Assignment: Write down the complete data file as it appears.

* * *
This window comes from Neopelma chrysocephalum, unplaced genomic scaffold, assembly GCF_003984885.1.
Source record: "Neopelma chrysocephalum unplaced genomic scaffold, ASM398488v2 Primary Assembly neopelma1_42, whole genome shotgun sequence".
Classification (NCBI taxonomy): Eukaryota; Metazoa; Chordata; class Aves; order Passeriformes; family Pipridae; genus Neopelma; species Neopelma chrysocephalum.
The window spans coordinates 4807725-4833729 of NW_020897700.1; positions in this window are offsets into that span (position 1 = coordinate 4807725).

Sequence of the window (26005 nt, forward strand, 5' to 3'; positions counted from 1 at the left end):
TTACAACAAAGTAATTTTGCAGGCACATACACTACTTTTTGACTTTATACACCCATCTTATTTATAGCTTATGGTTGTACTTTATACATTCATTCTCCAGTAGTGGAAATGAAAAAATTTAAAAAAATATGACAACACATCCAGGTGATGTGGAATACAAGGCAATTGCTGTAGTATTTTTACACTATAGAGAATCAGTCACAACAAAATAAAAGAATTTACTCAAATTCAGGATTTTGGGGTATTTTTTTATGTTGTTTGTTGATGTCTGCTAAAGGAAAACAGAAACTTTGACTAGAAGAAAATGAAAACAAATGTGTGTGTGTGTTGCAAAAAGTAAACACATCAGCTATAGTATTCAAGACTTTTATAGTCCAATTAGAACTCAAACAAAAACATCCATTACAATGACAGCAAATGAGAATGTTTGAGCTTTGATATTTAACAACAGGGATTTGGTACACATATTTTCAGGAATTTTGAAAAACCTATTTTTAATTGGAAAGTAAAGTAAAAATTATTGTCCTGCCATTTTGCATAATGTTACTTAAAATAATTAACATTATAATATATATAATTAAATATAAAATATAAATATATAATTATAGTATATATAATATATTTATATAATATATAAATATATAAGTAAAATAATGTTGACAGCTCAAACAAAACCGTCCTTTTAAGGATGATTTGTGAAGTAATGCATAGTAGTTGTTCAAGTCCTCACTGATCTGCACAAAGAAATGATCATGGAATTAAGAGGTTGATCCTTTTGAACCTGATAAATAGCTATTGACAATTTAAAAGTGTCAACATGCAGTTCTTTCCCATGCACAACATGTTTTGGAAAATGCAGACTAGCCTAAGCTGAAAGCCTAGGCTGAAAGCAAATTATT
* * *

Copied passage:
This window comes from Neopelma chrysocephalum, unplaced genomic scaffold, assembly GCF_003984885.1.
Source record: "Neopelma chrysocephalum unplaced genomic scaffold, ASM398488v2 Primary Assembly neopelma1_42, whole genome shotgun sequence".
Classification (NCBI taxonomy): Eukaryota; Metazoa; Chordata; class Aves; order Passeriformes; family Pipridae; genus Neopelma; species Neopelma chrysocephalum.
The window spans coordinates 4807725-4833729 of NW_020897700.1; positions in this window are offsets into that span (position 1 = coordinate 4807725).

Sequence of the window (26005 nt, forward strand, 5' to 3'; positions counted from 1 at the left end):
TTACAACAAAGTAATTTTGCAGGCACATACACTACTTTTTGACTTTATACACCCATCTTATTTATAGCTTATGGTTGTACTTTATACATTCATTCTCCAGTAGTGGAAATGAAAAAATTTAAAAAAATATGACAACACATCCAGGTGATGTGGAATACAAGGCAATTGCTGTAGTATTTTTACACTATAGAGAATCAGTCACAACAAAATAAAAGAATTTACTCAAATTCAGGATTTTGGGGTATTTTTTTATGTTGTTTGTTGATGTCTGCTAAAGGAAAACAGAAACTTTGACTAGAAGAAAATGAAAACAAATGTGTGTGTGTGTTGCAAAAAGTAAACACATCAGCTATAGTATTCAAGACTTTTATAGTCCAATTAGAACTCAAACAAAAACATCCATTACAATGACAGCAAATGAGAATGTTTGAGCTTTGATATTTAACAACAGGGATTTGGTACACATATTTTCAGGAATTTTGAAAAACCTATTTTTAATTGGAAAGTAAAGTAAAAATTATTGTCCTGCCATTTTGCATAATGTTACTTAAAATAATTAACATTATAATATATATAATTAAATATAAAATATAAATATATAATTATAGTATATATAATATATTTATATAATATATAAATATATAAGTAAAATAATGTTGACAGCTCAAACAAAACCGTCCTTTTAAGGATGATTTGTGAAGTAATGCATAGTAGTTGTTCAAGTCCTCACTGATCTGCACAAAGAAATGATCATGGAATTAAGAGGTTGATCCTTTTGAACCTGATAAATAGCTATTGACAATTTAAAAGTGTCAACATGCAGTTCTTTCCCATGCACAACATGTTTTGGAAAATGCAGACTAGCCTAAGCTGAAAGCCTAGGCTGAAAGCAAATTATT